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Monday, 05/18/2015 6:52:37 AM

Monday, May 18, 2015 6:52:37 AM

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GE Spin-Off Synchrony Financial Builds Tech To Support Growth Plans
By KIM S. NASH 5:17 pm ET May 14, 2015
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Creating a technology group from scratch isn’t as straightforward as you might think. Carol Juel, CIO of Synchrony Financial, has hired hundreds of IT staff to build technology infrastructure to prepare the $12.2 billion credit-card issuer to separate for good from parent General Electric Co.GE -0.51%

GE spun out Synchrony last July, as part of a plan to divest its financial services businesses and focus on industrial manufacturing. Synchrony is expected to separate fully from GE this year, after the Federal Reserve assesses whether the company can stand alone, without GE’s operational support.

To get there, Ms. Juel has had to hire 250 to 300 IT staff, to supplement the 295 who came from GE. The team is building networking, security and analytics infrastructure to accommodate growth expected in part from mobile and online initiatives. GE has provided temporary IT services for the last 10 months, under a contract due to expire in July 2016. Synchrony would like to end the contract sooner, by February 2016, and is working to get all systems in place by then. “This is a large logistics exercise,” said Ms. Juel, a 10-year GE veteran and CIO of the GE unit that became Synchrony since 2011.

Synchrony’s IT group has bought or built new treasury, tax, human resources and other systems once shared at GE, for example, as well as outfitted two data centers in a co-location arrangement with a vendor in the Western U.S. This work goes on as Synchrony continues to provide credit-card processing to customers such as Wal-Mart Stores Inc.WMT +0.66%, J.C. Penney Co.JCP +6.47% and Gap Inc., and gradually transfer them to Synchrony’s own systems.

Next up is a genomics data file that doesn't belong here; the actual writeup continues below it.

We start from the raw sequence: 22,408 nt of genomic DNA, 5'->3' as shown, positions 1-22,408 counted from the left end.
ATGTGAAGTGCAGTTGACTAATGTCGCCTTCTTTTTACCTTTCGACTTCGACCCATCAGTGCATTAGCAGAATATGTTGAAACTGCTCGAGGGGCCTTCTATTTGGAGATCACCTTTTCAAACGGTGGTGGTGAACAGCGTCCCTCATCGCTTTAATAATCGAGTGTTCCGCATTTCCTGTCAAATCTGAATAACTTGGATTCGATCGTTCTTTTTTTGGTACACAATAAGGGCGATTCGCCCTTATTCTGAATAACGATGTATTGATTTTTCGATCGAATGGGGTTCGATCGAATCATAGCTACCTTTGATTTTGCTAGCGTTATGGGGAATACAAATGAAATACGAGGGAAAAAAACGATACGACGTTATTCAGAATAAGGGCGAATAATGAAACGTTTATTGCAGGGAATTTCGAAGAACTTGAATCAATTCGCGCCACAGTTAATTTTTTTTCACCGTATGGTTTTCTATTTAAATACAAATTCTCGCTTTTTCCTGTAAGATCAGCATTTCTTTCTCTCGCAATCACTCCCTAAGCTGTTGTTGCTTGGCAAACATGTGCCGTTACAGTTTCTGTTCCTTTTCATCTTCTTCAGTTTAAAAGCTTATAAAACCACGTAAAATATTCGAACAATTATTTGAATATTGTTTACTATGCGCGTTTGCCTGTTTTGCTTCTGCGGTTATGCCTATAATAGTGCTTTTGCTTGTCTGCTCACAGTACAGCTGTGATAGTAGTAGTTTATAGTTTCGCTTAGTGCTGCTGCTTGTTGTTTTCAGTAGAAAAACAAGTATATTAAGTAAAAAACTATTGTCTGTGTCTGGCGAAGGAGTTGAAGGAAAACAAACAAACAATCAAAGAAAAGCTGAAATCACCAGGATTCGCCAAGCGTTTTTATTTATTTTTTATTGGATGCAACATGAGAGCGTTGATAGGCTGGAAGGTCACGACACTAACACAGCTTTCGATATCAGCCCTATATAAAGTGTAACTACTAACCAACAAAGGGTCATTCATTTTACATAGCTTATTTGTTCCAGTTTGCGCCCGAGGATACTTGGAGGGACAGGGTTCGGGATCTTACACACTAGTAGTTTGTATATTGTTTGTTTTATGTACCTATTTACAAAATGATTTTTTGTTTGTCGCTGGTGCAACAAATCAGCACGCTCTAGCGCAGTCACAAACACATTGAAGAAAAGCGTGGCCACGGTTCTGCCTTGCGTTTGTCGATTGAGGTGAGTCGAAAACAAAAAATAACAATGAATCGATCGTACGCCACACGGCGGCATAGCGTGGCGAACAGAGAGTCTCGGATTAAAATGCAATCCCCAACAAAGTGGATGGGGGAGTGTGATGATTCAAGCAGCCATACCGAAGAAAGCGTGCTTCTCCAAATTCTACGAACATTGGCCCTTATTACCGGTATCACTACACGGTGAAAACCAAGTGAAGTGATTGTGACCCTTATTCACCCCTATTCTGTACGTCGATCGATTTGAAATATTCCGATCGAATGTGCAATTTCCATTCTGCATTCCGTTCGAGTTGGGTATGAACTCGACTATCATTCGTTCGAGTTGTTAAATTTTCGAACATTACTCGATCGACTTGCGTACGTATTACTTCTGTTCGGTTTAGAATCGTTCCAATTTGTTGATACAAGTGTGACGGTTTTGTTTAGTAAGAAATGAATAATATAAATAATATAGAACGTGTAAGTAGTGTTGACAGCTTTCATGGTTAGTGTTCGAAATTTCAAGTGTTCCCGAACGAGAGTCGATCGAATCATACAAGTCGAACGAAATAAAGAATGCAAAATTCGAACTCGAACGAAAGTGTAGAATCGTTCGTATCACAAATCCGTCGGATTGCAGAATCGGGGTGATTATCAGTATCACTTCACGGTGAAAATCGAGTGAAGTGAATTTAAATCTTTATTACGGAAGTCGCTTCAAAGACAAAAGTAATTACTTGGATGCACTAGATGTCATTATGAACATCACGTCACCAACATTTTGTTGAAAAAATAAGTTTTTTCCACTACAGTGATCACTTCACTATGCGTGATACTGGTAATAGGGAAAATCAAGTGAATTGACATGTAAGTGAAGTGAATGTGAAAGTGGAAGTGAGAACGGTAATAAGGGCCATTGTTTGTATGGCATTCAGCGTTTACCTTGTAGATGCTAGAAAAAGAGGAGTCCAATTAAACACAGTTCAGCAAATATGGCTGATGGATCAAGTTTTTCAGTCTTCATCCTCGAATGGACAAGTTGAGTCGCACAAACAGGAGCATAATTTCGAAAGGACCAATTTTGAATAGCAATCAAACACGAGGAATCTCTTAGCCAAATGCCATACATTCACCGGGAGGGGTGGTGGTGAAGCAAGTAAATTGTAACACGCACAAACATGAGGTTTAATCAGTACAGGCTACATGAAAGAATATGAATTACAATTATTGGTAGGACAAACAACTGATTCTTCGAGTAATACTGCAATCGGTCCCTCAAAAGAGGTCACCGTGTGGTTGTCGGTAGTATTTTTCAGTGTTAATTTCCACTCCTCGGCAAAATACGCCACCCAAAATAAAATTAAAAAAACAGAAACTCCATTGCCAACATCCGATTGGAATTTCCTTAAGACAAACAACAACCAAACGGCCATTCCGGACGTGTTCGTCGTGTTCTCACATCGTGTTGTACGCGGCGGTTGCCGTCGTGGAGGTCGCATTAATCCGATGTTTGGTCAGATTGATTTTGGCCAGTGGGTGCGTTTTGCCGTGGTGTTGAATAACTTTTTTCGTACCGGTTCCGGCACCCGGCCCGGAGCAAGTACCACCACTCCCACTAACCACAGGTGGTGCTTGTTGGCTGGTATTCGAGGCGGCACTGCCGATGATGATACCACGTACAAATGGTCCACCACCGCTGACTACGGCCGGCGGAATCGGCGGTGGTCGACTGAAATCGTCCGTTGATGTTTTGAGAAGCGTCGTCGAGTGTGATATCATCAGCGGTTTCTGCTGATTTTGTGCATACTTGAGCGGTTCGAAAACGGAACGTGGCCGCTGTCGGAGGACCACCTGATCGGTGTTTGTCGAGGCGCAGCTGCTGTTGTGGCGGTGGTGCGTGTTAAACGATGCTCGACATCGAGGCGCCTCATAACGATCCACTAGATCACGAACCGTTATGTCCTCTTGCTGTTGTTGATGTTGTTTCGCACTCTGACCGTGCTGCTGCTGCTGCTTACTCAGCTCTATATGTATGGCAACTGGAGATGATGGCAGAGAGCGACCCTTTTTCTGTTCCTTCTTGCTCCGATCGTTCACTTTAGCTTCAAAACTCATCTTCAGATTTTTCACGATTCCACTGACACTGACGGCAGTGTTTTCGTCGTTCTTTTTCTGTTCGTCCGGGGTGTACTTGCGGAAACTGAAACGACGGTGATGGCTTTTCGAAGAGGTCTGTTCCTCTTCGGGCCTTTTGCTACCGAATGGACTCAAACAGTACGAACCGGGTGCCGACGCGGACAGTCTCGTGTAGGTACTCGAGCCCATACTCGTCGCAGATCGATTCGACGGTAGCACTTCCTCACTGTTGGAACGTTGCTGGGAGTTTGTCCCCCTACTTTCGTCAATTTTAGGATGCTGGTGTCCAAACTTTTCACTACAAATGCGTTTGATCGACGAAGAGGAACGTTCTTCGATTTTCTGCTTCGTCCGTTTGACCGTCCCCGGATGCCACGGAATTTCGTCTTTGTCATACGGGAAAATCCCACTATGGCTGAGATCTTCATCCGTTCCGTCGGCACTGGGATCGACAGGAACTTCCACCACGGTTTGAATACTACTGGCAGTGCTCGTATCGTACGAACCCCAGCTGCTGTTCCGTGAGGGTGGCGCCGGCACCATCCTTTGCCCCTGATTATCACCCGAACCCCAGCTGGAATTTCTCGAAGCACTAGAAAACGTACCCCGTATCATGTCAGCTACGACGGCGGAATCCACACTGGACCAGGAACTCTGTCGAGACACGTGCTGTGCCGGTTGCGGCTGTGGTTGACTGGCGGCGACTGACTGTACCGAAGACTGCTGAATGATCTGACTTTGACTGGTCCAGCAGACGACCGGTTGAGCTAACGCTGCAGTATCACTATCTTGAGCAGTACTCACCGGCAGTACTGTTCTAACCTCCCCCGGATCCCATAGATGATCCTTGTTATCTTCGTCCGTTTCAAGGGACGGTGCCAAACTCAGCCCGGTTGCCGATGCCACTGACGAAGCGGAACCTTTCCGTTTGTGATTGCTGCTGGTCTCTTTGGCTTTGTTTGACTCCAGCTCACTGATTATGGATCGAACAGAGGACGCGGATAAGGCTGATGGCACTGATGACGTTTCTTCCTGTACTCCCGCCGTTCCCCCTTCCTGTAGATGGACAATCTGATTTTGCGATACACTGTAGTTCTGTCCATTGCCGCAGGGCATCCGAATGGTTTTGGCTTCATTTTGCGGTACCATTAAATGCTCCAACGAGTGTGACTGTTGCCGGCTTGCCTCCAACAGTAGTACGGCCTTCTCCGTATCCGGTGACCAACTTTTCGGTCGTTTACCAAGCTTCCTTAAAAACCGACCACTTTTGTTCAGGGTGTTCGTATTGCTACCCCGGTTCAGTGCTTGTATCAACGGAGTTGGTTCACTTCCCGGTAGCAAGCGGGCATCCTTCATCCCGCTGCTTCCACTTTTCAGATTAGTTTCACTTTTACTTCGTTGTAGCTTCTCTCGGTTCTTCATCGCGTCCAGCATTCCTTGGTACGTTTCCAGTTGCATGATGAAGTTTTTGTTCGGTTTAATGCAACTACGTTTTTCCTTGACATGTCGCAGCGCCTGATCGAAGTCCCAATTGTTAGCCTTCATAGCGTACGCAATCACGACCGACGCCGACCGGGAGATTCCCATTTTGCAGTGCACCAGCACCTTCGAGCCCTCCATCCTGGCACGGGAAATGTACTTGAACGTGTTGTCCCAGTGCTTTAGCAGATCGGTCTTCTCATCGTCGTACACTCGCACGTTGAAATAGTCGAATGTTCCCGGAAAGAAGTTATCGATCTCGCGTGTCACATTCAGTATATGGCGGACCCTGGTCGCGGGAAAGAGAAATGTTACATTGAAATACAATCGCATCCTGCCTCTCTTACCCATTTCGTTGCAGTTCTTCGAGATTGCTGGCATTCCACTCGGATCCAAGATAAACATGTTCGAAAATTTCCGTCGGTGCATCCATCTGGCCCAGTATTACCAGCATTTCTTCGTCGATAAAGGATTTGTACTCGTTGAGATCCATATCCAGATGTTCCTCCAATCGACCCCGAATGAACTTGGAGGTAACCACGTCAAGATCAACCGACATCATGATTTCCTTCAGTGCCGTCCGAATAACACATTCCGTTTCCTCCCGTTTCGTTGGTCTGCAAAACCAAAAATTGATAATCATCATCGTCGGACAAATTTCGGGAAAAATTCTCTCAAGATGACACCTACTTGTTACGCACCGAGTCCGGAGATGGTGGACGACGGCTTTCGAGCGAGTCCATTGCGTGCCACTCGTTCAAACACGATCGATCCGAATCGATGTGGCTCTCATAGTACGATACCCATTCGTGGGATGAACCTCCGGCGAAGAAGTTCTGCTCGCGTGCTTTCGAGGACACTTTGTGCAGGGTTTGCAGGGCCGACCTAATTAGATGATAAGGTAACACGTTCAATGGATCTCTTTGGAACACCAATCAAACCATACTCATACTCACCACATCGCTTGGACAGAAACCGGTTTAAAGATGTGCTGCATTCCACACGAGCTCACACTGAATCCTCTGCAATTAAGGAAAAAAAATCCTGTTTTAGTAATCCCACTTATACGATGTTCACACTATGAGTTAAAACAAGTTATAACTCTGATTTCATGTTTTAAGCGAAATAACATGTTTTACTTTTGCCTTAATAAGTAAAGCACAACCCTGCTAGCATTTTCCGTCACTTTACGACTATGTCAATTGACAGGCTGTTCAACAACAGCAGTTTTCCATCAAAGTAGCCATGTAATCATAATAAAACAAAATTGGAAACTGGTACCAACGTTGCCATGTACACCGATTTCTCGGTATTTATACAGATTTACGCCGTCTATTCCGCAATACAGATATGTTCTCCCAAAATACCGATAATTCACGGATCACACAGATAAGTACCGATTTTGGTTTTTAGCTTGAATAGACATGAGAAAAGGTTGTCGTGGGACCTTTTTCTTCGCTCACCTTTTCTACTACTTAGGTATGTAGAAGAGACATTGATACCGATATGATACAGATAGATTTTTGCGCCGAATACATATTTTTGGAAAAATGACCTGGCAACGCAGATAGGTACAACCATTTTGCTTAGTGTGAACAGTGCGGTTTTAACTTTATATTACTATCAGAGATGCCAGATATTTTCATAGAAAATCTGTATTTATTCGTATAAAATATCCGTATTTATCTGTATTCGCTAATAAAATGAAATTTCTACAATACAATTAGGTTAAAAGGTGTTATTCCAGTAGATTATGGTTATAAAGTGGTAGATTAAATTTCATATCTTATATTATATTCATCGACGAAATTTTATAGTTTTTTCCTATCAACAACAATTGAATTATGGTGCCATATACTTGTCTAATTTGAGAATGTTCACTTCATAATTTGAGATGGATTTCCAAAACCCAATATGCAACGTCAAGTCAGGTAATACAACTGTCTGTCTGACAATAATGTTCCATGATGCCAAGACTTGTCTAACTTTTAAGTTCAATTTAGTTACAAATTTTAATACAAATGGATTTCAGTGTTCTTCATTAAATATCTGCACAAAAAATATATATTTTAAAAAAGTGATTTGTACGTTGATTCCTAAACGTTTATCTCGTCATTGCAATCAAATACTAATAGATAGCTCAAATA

“There are a lot of nights and weekends,” Ms. Juel said. Transfers are usually done during times of low sales volume — Saturday night, into Sunday mornings or after 1:00 a.m. on Tuesdays, she said. Four of Synchrony’s 19 biggest retail customers have been converted since February.

Simplicity is one of the biggest opportunities in starting a brand new IT operation, said Bobby Cameron, an analyst with Forrester Research Inc.FORR -0.15% Legacy systems built up over time can be “a boat anchor,” Mr. Cameron said, requiring special staff to support them and inhibiting the integration of emerging technology.

Establishing a close relationship between IT and non-IT counterparts may be easier at a startup, Mr. Cameron said. “Because of a clean slate, they have options established companies don’t have,” he said.

Part of the pitch Ms. Juel makes to job candidates is playing up the unusual situation at Synchrony: a startup creating its own business processes, but already with more than $12 billion in revenues. “We’re birthing what will be a Fortune 500 company,” she said.

Ms. Juel has brought in more modern technology than the company used as a business unit of GE. The cloud figures prominently, she said. For example, Synchrony uses HR systems from Workday Inc.WDAY -0.85% Synchrony is a simpler company than GE, focused on one business, she said. “Starting fresh, we wanted to do minimum customization because our employee base is not that complex.”

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